That's the real problem. It should be illegal to advertise a price that's impossible to actually pay. If you want to add a carryon baggage fee and checked bag fee and water fee headphones fee and anything else that's optional, I have no problem with that. However, I cannot decline many of these fees they charge, therefore the advertised price is nothing short of false advertising.
I keep hoping that people who have grown up with technology like computers, smartphones and the internet will be more reasonable but there is still quite a few years until they come to power and by then, it might be too late.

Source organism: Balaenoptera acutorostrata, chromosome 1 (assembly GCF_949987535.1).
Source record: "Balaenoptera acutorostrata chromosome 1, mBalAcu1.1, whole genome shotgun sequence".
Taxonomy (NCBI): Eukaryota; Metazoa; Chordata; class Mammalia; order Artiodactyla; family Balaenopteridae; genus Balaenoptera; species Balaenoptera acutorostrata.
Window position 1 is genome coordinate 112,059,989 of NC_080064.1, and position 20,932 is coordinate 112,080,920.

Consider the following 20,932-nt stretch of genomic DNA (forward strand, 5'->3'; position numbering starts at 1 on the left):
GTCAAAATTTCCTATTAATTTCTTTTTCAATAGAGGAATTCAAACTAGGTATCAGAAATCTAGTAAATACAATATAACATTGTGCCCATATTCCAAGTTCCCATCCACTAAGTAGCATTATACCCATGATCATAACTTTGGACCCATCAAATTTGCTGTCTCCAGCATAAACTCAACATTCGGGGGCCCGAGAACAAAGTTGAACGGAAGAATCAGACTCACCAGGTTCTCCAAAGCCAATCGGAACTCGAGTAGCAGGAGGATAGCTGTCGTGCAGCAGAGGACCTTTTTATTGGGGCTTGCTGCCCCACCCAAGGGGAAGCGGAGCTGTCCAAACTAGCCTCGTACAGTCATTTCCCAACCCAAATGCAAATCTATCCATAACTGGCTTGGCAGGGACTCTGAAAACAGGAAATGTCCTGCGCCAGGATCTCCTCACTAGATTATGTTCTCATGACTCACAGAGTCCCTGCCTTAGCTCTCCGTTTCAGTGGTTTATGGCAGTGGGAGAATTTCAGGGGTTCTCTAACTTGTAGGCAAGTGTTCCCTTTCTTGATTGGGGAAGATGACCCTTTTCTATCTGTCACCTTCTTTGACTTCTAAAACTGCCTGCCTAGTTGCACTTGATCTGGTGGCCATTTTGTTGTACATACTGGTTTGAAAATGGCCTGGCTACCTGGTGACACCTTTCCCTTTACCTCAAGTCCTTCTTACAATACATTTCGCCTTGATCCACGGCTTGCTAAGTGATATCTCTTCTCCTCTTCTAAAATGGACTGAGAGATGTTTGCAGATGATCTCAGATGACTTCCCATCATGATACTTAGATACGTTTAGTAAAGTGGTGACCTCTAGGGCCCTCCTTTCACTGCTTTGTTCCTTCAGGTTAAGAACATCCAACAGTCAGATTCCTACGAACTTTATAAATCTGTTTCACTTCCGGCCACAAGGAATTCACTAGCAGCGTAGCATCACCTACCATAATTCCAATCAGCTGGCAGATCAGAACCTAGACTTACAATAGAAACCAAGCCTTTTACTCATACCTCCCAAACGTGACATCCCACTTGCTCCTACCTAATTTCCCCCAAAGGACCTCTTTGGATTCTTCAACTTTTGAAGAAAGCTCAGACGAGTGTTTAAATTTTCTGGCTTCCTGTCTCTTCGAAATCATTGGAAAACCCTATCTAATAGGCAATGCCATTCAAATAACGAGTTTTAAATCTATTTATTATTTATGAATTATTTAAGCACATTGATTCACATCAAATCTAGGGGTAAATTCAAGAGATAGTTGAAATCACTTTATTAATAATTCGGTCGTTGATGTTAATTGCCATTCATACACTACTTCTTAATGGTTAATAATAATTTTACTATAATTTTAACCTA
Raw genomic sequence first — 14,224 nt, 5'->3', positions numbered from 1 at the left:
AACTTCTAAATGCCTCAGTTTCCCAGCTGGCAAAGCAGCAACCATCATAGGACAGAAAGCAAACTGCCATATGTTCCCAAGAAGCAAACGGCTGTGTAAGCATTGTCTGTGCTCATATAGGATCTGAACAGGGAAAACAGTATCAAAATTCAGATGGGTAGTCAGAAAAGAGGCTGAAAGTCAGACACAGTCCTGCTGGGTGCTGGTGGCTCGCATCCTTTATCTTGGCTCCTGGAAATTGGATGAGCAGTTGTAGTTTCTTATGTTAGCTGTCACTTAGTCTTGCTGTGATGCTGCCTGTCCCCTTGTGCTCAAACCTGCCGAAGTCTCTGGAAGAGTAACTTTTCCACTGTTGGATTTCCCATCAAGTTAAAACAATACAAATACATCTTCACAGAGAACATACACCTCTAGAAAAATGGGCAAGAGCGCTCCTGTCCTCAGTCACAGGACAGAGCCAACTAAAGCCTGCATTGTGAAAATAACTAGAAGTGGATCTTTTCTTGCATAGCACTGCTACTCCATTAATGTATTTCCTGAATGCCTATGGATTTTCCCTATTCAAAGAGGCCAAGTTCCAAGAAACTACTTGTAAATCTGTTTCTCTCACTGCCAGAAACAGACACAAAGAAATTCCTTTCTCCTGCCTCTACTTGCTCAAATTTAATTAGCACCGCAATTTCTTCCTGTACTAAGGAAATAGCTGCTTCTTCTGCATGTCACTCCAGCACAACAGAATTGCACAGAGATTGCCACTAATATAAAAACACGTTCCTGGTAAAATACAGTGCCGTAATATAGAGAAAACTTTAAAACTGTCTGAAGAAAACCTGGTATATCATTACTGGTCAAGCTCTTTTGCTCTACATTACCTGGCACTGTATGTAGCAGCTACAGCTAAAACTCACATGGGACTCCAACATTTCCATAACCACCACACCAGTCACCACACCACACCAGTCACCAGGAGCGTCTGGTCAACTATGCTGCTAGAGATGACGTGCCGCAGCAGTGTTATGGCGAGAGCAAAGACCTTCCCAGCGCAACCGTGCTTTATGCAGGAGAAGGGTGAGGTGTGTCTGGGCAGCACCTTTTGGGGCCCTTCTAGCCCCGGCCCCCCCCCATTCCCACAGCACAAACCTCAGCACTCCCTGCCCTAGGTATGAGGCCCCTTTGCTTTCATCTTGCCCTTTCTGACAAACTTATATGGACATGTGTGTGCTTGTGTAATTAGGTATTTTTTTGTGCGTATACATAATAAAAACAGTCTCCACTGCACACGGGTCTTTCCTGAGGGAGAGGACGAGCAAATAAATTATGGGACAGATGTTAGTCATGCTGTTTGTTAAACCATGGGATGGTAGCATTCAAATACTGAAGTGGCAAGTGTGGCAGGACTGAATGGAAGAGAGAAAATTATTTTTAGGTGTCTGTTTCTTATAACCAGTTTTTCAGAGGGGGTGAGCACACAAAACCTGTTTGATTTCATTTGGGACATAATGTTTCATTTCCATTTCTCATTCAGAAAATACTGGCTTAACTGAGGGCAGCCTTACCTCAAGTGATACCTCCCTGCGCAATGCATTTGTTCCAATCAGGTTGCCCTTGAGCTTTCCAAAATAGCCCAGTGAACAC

It will be, because they will have exactly the same reaction to whatever the next big thing is - 3D printing, space travel, whatever. Unless society is destroyed by the riots after the robots take all our jobs...
But in this case, from my understanding, the actor was fraudulently induced to sign the contract, which would potentially cause a problem with the work for hire ownership.
I don't think the case hinges on this being a work for hire. It's not the cameraman claiming copyright because he's the one who fixed the work. The actor just doesn't have a copyright claim in the film, whether there was a contract or not. My understanding, anyway.